What Employers Need to Know
Employers have the option to implement some or all of the flexibility provided or could chose not to change their plans at all. Plans may be amended retroactively to implement any of all of these provisions. The plan amendment must be made no later than the last day of the first calendar year beginning after the end of the plan year in which the amendment is effective. For example, for changes made to a plan with the plan year ending 12/31/2020, the amendment must be made by 12/31/2021.


The legislation also includes significant new health plan reporting requirements regarding prescription and other health plan cost information. These requirements go into effect beginning in 2022. Plans will be required to report the following information:

  • Plan year dates.
  • The number of participants and beneficiaries.
  • Each state in which the plan is offered.
  • Information on the 50 brand prescription drugs most frequently dispensed for claims paid by the plan.
  • Information on the 50 most costly prescription drugs with respect to the plan by total annual spending.
  • The 50 prescription drugs with the greatest increase in plan expenditures.
  • Total spending on health care services broken down by— hospital costs; health care provider and clinical service costs, for primary care and specialty care separately; costs for prescription drugs; and other medical costs, including wellness services, and spending on prescription drugs by the participants.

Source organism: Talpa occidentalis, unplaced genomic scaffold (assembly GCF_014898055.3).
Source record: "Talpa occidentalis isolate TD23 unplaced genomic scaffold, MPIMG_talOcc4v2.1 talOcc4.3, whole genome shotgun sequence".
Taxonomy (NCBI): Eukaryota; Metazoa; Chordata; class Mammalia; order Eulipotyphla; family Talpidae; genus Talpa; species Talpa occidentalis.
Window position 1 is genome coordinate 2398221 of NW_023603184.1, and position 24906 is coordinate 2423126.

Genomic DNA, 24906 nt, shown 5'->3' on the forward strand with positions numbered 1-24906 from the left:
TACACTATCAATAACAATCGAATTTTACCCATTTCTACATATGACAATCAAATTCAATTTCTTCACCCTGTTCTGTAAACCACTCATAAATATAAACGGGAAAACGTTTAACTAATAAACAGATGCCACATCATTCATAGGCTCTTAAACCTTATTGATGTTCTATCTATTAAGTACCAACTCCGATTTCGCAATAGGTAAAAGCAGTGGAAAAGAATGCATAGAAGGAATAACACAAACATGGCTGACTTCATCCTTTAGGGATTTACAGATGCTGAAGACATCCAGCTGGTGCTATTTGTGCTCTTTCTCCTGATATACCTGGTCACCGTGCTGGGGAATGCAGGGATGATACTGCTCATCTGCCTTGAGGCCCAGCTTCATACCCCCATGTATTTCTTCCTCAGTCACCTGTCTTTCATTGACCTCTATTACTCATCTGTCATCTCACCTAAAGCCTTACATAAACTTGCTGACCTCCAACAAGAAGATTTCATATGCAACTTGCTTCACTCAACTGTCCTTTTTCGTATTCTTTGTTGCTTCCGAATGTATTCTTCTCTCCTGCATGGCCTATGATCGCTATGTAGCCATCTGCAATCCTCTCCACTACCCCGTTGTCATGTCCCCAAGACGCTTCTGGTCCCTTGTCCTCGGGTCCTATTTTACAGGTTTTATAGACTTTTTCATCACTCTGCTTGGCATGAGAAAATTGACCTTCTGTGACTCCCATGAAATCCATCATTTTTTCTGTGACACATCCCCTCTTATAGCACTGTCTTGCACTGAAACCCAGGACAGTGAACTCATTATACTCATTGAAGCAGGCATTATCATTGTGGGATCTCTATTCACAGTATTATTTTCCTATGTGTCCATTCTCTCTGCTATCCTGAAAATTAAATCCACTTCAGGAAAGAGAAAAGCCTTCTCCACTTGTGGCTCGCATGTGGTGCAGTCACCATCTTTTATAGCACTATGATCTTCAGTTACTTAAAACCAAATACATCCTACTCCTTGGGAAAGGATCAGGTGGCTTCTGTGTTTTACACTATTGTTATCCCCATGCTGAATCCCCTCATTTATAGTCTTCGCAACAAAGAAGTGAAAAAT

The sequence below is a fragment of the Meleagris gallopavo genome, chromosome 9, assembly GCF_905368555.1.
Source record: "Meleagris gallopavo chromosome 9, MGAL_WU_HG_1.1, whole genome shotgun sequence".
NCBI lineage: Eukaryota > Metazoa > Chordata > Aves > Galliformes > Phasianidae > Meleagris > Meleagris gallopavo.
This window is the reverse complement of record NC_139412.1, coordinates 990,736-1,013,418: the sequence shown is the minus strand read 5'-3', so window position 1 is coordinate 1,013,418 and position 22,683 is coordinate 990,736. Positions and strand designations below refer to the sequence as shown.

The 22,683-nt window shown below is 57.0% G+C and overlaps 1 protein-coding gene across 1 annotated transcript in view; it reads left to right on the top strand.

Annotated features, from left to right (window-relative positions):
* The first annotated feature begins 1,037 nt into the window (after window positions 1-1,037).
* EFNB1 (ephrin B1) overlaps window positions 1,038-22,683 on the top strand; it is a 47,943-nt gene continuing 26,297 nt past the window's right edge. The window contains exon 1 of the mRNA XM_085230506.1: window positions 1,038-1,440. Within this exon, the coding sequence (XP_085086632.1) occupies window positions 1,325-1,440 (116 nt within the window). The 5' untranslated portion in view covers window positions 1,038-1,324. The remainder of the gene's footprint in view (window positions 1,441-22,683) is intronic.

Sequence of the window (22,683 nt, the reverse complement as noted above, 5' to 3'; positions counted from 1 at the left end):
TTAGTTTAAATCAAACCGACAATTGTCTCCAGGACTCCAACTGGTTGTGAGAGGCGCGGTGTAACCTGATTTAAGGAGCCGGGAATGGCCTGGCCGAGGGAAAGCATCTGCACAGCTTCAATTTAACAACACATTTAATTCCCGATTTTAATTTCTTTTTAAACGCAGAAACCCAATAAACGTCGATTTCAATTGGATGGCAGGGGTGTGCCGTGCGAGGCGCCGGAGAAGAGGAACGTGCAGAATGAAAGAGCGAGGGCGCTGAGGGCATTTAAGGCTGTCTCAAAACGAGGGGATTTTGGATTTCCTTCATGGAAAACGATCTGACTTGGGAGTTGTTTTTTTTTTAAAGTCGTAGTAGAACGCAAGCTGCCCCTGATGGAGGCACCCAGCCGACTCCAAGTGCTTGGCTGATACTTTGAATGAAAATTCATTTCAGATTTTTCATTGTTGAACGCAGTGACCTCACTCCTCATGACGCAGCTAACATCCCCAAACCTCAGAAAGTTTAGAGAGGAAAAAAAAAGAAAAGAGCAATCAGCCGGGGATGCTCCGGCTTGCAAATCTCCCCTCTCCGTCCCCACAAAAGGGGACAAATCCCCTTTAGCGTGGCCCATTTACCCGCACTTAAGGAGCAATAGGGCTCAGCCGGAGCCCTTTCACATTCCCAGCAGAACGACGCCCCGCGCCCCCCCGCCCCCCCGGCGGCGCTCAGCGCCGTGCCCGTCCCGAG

• The average monthly premium— paid by employers on behalf of participants and beneficiaries; and paid by participants and beneficiaries.
  • Information about the impact on premiums from rebates, fees, and any other remuneration paid by drug manufacturers to the plan or its administrators or service providers.

​​​​​​What Employers Need to Know
Employer plan sponsors will be responsible to ensure that required reporting is completed for their plans, but again, much of the information required will need to be provided by carriers and plan administration vendors. We expect significant regulatory guidance on this reporting requirement to be released during 2021, which will help employers better understand exactly what needs to be reported.


The legislations does NOT extend the paid leave provisions of the Families First Coronavirus Relief Act (FFCRA) beyond December 31, 2020. However, employers may voluntarily allow employees to take any remaining FFCRA leave through March 31, 2021 and continue to receive the applicable tax credits for such leave if they were previously eligible for such tax credits. Note that the Act does NOT provide additional amounts of paid leave under the FFCRA if employees have already exhausted their leave, nor mandate an employer provide additional time regardless of when FMLA timeframes reset (i.e. calendar year resets).


What Employers Need to Know